a) Inhibition of cholesterol synthesis.
b) Inhibition of CoQ10 synthesis.
c) Inhibition of dolichol synthesis.
d) Inhibition of normal geranyl-geranyl phosphorylation with its reported secondary enhancement of tau protein synthesis and
e) Inhibition of selenoprotein synthesis.
Draeger's findings support the hypothesis that statin induced cholesterol lowering per se contributes to myocyte damage and suggests further that it is the specific lipid/protein organs of the skeletal muscle itself that renders it particularly vulnerable.
He did skeletal muscle biopsies from statin treated and non-statin treated patients and examined them using electron microscopy and biochemical approaches. They reported clear evidence of skeletal muscle damage in statin treated patients despite them being asymptomatic.
Caso reports that myopathy may be related in part to statin inhibition of the endogenous synthesis of coenzyme Q10, an essential co-factor for mitochondrial energy production.
He found that after a 30-day intervention study, pain severity decreased by 40% (p <0.001) and pain interference with daily activities decreased by 38% (p <0.02) in the group treated with coenzyme Q10.
CoQ10 has long been known to have a role both in cellular structural integrity and in mitochondrial energy production.
William Campbell in the October 2006 issue of Muscle and Nerve presents a number of statin associated neuromuscular problems recently encountered by clinicians and an excellent review of the vital role of cholesterol with its extraordinary sensitivity to statin manipulation in some people.
He goes on to discuss polymyositis-like cases requiring steroids that point to a pro-inflammatory effect of statins. Campbell proposes a previously unsuspected effect of statins on muscle cell lipid / protein "rafts" that results in a tendency to apoptosis (cell death and disintegration).
It is these remnants of apoptosis that incite the autoimmune reaction and cause the inflammatory response. Campbell also discusses the dolichols, another vital product synthesized through the mevalonate pathway and hence inhibited by statins.
Researchers now know that cholesterol and other lipids are not evenly distributed throughout a cell but exist with proteins as cholesterol "rafts" having key roles in cell signaling.
All this under the direction of dolichols, giving us still another way in which statin drugs can complicate the lives of some people.
Georgirene Vladutiu PhD of the Robert Guthrie Genetics Laboratory in Buffalo thinks that some patients may have a genetic susceptibility to statin use. Special genetic susceptibility may explain not only much of the statin associated rhabdomyolysis but also the curious pattern of persistent myopathy, often following only a short course of statins.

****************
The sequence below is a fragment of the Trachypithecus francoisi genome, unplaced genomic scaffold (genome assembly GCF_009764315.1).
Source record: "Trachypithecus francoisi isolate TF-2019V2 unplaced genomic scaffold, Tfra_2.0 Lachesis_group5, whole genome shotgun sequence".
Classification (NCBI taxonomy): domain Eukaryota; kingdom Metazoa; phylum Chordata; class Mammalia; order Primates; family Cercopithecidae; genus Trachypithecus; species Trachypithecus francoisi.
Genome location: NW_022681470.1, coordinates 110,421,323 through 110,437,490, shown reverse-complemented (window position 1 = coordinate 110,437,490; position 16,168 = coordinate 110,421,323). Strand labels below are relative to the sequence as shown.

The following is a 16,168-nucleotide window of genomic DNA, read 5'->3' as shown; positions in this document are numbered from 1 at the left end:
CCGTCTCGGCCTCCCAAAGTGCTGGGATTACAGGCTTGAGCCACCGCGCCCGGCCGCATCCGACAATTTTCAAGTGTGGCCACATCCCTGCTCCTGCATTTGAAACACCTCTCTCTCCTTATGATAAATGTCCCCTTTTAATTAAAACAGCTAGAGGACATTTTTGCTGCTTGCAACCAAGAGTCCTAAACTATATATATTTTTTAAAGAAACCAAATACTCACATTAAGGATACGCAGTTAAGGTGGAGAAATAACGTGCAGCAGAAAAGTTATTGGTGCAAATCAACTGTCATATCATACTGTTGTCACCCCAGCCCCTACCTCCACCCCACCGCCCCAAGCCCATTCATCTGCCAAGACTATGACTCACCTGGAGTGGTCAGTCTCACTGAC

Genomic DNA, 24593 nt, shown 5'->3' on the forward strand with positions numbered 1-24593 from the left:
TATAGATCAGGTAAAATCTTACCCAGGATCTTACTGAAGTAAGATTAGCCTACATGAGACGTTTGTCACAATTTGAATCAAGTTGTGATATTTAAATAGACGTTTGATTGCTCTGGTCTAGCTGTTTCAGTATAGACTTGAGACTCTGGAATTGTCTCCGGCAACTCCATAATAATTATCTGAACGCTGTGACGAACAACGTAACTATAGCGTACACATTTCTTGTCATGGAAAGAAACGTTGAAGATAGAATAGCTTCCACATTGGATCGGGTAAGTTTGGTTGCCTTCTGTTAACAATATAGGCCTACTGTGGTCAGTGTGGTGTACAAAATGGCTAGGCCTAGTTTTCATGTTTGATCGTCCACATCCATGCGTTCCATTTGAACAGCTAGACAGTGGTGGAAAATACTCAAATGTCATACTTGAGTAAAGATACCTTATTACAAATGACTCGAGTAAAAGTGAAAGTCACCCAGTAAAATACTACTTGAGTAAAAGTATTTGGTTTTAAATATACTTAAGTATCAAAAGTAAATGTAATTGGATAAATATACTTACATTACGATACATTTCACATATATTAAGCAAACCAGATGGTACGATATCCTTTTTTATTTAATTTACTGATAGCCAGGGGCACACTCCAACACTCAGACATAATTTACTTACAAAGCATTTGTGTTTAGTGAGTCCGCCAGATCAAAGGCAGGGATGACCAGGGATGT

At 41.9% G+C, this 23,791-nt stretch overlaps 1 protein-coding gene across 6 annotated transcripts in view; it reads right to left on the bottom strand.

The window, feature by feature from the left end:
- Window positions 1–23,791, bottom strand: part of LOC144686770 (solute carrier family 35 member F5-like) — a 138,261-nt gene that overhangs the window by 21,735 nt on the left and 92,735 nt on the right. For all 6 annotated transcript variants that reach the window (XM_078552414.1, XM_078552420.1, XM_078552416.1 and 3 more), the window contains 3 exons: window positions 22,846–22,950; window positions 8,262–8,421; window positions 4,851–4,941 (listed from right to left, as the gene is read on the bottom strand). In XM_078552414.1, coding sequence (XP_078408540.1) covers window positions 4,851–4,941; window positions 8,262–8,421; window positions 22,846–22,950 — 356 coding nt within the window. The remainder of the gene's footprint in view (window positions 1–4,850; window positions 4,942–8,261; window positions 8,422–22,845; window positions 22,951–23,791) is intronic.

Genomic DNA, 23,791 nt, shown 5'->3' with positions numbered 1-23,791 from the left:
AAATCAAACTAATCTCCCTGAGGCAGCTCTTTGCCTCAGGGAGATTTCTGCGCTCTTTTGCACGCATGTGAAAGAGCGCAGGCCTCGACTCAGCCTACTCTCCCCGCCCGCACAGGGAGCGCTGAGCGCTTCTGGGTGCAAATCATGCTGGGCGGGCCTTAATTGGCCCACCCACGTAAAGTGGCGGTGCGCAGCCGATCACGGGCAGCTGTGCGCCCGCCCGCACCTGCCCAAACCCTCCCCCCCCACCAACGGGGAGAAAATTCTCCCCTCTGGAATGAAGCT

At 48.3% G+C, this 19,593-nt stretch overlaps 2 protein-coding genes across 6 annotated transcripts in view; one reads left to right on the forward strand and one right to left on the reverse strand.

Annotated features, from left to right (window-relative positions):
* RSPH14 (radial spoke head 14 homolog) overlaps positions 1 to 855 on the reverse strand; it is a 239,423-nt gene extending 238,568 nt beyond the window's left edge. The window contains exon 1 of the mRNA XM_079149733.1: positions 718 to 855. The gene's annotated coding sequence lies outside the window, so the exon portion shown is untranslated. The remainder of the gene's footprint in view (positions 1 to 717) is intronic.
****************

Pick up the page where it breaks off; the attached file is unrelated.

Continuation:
Since susceptibility testing of this type is not yet available, there is no way to identify these susceptibles until the damage is done.
One of these genetic determined enzymatic conditions is carnitine palmitoyl transferase (CPT) deficiency. The enzymes involved are found on different membranes of our mitochondria, those busy factories within each of our cells responsible for the production of adenosine triphosphate (ATP) energy.
Produced in each of the body's millions of cells, mitochondrial ATP is the body's sole source of energy. CPT enzymes work together with Coenzyme Q10 in the process of transport of fatty acids into the mitochondria and their ultimate conversion into fuel. Deficiency of this class of enzymes is characterized by unusual muscle pain and stiffness after exercise or work.
Mooseman and Behl postulate that this type of myopathy is due to direct interference of the isopentyl step of the mevalonate pathway as a consequence of the almost inevitable statin induced fall in available selenoproteins. The substrate for this reaction, isopentanyl pyrophosphate IPP, is a direct metabolite of mevalonate. All statins inhibit this function.
The resulting clinical picture of statin associated myopathy includes a non-uniform pattern of muscle aches and pains, weakness and tenderness with easy fatigability. It can vary from mild to very severe, or even be disabling.
This pattern of signs and symptoms is very similar clinically and pathologically to those induced by severe selenium (selenoprotein) deficiency, supporting their hypothesis
Of the various possibilities, I am betting on Campbell's dolichols.
Duane Graveline MD MPH
Former USAF Flight Surgeon
Former NASA Astronaut
Retired Family Doctor
Updated January 2016